Trump offers help with Canadian detainees in China in upbeat visit with Trudeau

Trump offers help with Canadian detainees in China in upbeat visit with TrudeauWASHINGTON — It was third-time lucky for Justin Trudeau in Washington on Thursday as President Donald Trump welcomed his "friend" the hard-working Canadian prime minister and offered to help him out of a jam with China.One year after Trump insulted Trudeau after leaving the G7 in Quebec — dishonest, weak, meek, mild is how he described him on Twitter — the president displayed a statesman's grace in welcoming the Canadian leader.Trump signalled Thursday he will raise the issue of two Canadians detained in China when he meets with the Chinese president next week. And even though he held to his tough talk on tariffs, refusing to rule out using them in the future, he praised his North American neighbours for crafting an excellent new trade agreement.The aura of restraint that Trump projected came on a tense morning as his administration was seized with responding to Iran's Revolutionary Guard shooting down a U.S. surveillance drone. The move sparked competing and unverifiable accounts over where the downing occurred and deepened a conflict between the U.S. and Iran but Trump was adamant the plane was in international waters.Trudeau's trip to Washington, including his third Oval Office visit since Trump assumed power in2017, was aimed primarily at pushing the new North American trade agreement over the finish line in both countries."He's been a friend of mine. We've worked hard together. We worked, in particular, on the USMCA," Trump said, using the acronym for his preferred name for the new trade pact, the United States-Mexio-Canada Agreement.After his meeting with Trump, Trudeau announced co-operation on a series of initiatives, include a new push to combat the opioid crisis in both countries. They also agreed to speed up two previous plans to ease the flow of goods and people across the border: a new preclearance plan and a long-planned sharing of information on people entering and exiting the two countries will begin this summer.Speaking to reporters as he and Trudeau sat in the Oval Office, Trump vowed to do whatever he could do to help Michael Spavor and Michael Kovrig when he meets China's President Xi Jinping at next week's G20 leaders' summit in Japan, if Trudeau — as expected — asks for his help.The two Canadians have been languishing behind bars in China since shortly after Canada arrested high-tech executive Meng Wanzhou late last year at the behest of U.S. authorities.Canada has been caught in the crossfire after the RCMP arrested Meng last December in Vancouver, where she awaits extradition south of the border to face allegations of fraud in violating Iran sanctions.Trudeau doesn't have a planned meeting with Xi, unlike Trump. The U.S.-China meeting next week is focused on a trade deal."I'll represent him well, I will tell you," Trump said. "We'll see what happens, but anything I can do to help Canada I will be doing . . . I would, at Justin's request, I will actually bring it up."Trudeau said he and Trump had an "extended conversation" about the situation Canada finds itself in with China, which includes blocking imports of Canadian canola and pork. But what Trump will say to Xi isn't clear — all Trudeau would say is that he expects Kovrig and Spavor to be on the agenda for the Trump-Xi meeting.Conservative foreign-affairs critic Erin O'Toole said it is about time someone talks to Xi about the situation."After half a year of inaction and bungling by the Liberals, the crisis will finally be raised directly with the Chinese president, but it will take the United States to make our case. While this is a positive step, it is frustrating Trudeau let the crisis deepen over half a year," said O'Toole. Trump and Trudeau projected genuine enthusiasm for the hard-fought completion of a new North American trade deal.Canada has started the ratification process, with legislation making its way through Parliament. Lawmakers in Mexico voted Wednesday in a landslide to ratify the deal, which Trudeau said he was pleased to see.But now Trump needs to persuade his Democratic opponents in the House of Representatives — in particular Speaker Nancy Pelosi — to allow the actual start of the ratification of the USMCA.Pelosi and her fellow Democrats want stronger enforcement mechanisms for the deal's new labour and environmental provisions.Trump sounded upbeat in the Oval Office."Let's see what happens, but I really believe that Nancy Pelosi and the House will approve it, I think the Senate will approve it rapidly," the president said. "I think Nancy Pelosi is going to do the right thing."Trump also said it was a "terrific thing" that Trudeau was to make the rounds on Capitol Hill with Pelosi and the U.S. Senate majority leader Mitch McConnell.(The meeting with McConnell, the Senate's top Republican, was cancelled because of the U.S.-Iran situation but his support for the new NAFTA is all but a given. Trudeau spoke with him by phone before leaving Washington on Thursday night.)Speaking on Capitol Hill next to Trudeau, Pelosi said she looked forward to a "lively discussion" on global security issues and the economic relationship between the two countries, particularly regarding trade.Though Trudeau made clear he wants to stay out of U.S. domestic political wrangling, he reaffirmed his view that it is a done deal that can't be reopened because it could lead to "worse outcomes for Canadians and for Canada.""We recognize, however, that the U.S. is going through its process and we remain alert to potential challenges and opportunities that may come through that process."Mike Blanchfield, The Canadian Press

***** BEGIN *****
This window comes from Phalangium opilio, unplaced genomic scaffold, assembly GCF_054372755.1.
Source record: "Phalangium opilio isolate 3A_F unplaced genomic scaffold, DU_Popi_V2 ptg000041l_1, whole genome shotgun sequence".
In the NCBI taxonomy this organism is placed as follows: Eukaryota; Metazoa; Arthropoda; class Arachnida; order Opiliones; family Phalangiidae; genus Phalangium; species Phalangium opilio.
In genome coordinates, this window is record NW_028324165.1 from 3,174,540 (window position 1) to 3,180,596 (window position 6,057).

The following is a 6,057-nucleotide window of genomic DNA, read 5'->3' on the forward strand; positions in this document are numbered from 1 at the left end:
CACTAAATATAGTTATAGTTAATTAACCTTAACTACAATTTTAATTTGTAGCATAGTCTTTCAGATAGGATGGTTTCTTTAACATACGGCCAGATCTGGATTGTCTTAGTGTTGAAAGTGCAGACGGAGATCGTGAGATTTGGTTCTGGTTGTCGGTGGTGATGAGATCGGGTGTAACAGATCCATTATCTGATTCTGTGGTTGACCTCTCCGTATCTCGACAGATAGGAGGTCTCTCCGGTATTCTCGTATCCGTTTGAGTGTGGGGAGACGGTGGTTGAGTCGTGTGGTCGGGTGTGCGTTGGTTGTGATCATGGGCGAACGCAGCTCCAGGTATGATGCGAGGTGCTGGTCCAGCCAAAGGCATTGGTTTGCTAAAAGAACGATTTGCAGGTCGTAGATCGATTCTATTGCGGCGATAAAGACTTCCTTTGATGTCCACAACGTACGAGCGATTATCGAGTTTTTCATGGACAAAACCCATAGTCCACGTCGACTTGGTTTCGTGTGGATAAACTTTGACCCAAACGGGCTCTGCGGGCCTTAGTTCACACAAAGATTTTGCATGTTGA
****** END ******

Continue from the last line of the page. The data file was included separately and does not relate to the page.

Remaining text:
B.C. imposes interim moratorium on resource development to protect caribou